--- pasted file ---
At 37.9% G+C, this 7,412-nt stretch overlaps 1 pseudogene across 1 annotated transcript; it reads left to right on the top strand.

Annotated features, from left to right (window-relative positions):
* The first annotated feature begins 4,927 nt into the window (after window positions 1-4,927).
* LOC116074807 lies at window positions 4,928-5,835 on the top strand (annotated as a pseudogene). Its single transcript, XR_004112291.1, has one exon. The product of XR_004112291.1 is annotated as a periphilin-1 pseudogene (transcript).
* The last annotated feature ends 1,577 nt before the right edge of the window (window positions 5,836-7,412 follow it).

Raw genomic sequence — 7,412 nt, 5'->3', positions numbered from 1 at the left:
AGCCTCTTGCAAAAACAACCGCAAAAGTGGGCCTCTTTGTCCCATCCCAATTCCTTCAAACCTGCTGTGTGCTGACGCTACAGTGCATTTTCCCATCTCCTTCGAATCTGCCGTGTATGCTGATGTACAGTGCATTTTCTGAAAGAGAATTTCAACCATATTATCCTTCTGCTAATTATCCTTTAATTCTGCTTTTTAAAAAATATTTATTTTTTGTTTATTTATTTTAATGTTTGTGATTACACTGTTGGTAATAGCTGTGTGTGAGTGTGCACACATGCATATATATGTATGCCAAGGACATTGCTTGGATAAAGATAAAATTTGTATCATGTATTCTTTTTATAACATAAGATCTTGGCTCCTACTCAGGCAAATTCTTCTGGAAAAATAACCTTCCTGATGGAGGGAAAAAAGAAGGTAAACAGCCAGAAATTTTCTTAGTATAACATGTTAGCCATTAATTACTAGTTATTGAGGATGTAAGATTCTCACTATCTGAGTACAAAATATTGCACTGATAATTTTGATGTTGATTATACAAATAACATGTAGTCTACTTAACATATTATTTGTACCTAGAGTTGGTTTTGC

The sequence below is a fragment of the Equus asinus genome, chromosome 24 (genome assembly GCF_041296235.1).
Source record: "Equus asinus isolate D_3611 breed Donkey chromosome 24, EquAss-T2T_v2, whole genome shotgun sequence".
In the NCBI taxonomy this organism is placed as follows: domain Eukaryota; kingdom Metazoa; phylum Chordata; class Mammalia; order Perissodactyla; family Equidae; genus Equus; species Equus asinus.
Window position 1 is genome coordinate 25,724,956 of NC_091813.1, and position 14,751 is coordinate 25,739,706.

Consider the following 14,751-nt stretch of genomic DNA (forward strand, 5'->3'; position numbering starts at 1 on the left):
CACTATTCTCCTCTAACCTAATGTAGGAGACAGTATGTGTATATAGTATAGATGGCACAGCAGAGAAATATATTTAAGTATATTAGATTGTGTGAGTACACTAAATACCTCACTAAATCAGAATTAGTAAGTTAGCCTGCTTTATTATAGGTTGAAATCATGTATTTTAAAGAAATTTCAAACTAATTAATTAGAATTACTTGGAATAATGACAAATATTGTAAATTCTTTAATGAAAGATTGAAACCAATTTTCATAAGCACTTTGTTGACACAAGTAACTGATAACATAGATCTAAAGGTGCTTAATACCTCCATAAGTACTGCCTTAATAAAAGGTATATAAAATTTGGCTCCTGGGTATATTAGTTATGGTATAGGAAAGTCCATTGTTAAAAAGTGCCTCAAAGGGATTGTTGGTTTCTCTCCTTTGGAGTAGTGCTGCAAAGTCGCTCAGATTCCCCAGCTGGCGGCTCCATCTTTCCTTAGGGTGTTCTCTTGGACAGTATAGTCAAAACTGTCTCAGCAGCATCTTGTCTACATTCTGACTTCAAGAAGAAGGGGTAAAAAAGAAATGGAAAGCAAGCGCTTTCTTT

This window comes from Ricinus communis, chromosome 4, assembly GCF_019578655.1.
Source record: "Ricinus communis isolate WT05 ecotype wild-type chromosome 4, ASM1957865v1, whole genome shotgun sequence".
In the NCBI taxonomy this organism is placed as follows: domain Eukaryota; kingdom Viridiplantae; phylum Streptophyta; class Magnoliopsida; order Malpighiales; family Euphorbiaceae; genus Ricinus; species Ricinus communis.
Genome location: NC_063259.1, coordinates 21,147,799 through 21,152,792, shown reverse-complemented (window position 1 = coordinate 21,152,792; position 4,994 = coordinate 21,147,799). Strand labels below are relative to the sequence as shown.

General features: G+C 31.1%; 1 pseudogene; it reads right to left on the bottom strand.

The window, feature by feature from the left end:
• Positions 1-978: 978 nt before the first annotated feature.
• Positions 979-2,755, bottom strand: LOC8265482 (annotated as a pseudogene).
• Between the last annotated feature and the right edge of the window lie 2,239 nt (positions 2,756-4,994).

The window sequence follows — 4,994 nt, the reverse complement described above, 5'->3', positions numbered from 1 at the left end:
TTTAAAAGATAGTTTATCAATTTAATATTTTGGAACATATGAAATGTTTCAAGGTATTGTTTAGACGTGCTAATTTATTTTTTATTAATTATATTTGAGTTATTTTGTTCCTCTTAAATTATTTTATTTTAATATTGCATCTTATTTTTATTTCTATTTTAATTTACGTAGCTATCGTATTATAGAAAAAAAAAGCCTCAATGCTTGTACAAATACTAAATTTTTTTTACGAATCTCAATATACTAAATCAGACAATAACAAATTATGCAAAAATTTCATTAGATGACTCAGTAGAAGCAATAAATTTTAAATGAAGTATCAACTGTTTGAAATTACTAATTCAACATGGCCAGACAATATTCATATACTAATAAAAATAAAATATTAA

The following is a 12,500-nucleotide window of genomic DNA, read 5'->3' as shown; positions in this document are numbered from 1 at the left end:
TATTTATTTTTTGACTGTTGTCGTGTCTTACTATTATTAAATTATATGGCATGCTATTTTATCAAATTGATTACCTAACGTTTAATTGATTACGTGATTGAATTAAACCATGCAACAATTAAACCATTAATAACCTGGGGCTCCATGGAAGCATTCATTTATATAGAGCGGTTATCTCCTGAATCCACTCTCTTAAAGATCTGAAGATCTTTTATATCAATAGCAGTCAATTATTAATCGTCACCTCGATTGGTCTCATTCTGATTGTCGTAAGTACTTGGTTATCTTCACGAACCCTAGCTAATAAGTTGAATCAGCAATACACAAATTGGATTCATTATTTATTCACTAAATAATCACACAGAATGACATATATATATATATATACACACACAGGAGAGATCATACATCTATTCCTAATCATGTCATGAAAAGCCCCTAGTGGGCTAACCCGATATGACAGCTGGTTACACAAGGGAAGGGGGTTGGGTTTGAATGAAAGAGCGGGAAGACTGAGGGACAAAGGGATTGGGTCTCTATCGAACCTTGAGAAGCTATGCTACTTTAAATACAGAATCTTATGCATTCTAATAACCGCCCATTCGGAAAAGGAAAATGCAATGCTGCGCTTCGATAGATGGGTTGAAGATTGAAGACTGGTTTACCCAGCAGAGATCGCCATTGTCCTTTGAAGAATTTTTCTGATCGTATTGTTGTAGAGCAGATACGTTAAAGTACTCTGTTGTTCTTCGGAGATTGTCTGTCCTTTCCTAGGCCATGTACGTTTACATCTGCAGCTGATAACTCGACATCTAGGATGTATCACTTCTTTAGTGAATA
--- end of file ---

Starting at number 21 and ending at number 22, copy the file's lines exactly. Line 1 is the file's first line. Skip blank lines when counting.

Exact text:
• Positions 979-2,755, bottom strand: LOC8265482 (annotated as a pseudogene).
• Between the last annotated feature and the right edge of the window lie 2,239 nt (positions 2,756-4,994).